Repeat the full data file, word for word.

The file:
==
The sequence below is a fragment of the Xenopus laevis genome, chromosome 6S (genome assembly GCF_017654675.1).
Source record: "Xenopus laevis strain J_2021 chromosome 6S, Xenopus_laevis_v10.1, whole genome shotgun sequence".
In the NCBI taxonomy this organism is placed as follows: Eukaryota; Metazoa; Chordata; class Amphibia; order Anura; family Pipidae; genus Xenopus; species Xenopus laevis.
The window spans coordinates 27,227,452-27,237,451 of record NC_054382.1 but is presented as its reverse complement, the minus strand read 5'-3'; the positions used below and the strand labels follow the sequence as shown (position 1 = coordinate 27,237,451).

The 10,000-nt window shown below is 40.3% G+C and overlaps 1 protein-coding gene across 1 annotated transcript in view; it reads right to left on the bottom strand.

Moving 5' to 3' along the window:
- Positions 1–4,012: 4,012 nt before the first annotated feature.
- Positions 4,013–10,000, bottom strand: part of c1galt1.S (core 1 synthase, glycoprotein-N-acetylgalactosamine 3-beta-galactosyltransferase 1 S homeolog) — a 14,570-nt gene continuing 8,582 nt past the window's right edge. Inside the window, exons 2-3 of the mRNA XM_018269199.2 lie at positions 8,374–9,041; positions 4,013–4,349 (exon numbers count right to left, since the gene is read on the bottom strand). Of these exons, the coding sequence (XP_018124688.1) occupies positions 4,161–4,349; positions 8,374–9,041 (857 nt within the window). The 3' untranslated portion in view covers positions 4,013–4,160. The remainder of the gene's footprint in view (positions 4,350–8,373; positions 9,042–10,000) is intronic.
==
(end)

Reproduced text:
The sequence below is a fragment of the Xenopus laevis genome, chromosome 6S (genome assembly GCF_017654675.1).
Source record: "Xenopus laevis strain J_2021 chromosome 6S, Xenopus_laevis_v10.1, whole genome shotgun sequence".
In the NCBI taxonomy this organism is placed as follows: Eukaryota; Metazoa; Chordata; class Amphibia; order Anura; family Pipidae; genus Xenopus; species Xenopus laevis.
The window spans coordinates 27,227,452-27,237,451 of record NC_054382.1 but is presented as its reverse complement, the minus strand read 5'-3'; the positions used below and the strand labels follow the sequence as shown (position 1 = coordinate 27,237,451).

The 10,000-nt window shown below is 40.3% G+C and overlaps 1 protein-coding gene across 1 annotated transcript in view; it reads right to left on the bottom strand.

Moving 5' to 3' along the window:
- Positions 1–4,012: 4,012 nt before the first annotated feature.
- Positions 4,013–10,000, bottom strand: part of c1galt1.S (core 1 synthase, glycoprotein-N-acetylgalactosamine 3-beta-galactosyltransferase 1 S homeolog) — a 14,570-nt gene continuing 8,582 nt past the window's right edge. Inside the window, exons 2-3 of the mRNA XM_018269199.2 lie at positions 8,374–9,041; positions 4,013–4,349 (exon numbers count right to left, since the gene is read on the bottom strand). Of these exons, the coding sequence (XP_018124688.1) occupies positions 4,161–4,349; positions 8,374–9,041 (857 nt within the window). The 3' untranslated portion in view covers positions 4,013–4,160. The remainder of the gene's footprint in view (positions 4,350–8,373; positions 9,042–10,000) is intronic.